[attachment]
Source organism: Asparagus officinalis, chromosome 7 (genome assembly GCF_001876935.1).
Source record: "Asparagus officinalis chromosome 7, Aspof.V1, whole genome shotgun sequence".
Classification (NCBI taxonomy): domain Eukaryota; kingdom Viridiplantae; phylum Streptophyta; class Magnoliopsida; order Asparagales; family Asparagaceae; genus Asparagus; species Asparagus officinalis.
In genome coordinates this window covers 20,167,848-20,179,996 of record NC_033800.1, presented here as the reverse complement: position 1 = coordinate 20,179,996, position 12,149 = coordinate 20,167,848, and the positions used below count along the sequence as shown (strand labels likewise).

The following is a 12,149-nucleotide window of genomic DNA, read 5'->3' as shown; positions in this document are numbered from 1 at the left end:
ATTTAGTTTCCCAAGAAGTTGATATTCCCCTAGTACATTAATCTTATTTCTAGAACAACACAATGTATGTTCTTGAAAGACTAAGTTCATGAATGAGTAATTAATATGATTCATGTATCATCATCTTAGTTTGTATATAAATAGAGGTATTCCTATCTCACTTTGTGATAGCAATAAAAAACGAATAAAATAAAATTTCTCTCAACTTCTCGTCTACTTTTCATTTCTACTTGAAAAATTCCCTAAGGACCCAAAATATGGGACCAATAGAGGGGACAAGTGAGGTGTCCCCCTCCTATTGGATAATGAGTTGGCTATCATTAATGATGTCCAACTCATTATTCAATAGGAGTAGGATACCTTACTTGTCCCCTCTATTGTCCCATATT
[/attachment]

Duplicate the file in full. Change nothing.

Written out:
Source organism: Asparagus officinalis, chromosome 7 (genome assembly GCF_001876935.1).
Source record: "Asparagus officinalis chromosome 7, Aspof.V1, whole genome shotgun sequence".
Classification (NCBI taxonomy): domain Eukaryota; kingdom Viridiplantae; phylum Streptophyta; class Magnoliopsida; order Asparagales; family Asparagaceae; genus Asparagus; species Asparagus officinalis.
In genome coordinates this window covers 20,167,848-20,179,996 of record NC_033800.1, presented here as the reverse complement: position 1 = coordinate 20,179,996, position 12,149 = coordinate 20,167,848, and the positions used below count along the sequence as shown (strand labels likewise).

The following is a 12,149-nucleotide window of genomic DNA, read 5'->3' as shown; positions in this document are numbered from 1 at the left end:
ATTTAGTTTCCCAAGAAGTTGATATTCCCCTAGTACATTAATCTTATTTCTAGAACAACACAATGTATGTTCTTGAAAGACTAAGTTCATGAATGAGTAATTAATATGATTCATGTATCATCATCTTAGTTTGTATATAAATAGAGGTATTCCTATCTCACTTTGTGATAGCAATAAAAAACGAATAAAATAAAATTTCTCTCAACTTCTCGTCTACTTTTCATTTCTACTTGAAAAATTCCCTAAGGACCCAAAATATGGGACCAATAGAGGGGACAAGTGAGGTGTCCCCCTCCTATTGGATAATGAGTTGGCTATCATTAATGATGTCCAACTCATTATTCAATAGGAGTAGGATACCTTACTTGTCCCCTCTATTGTCCCATATT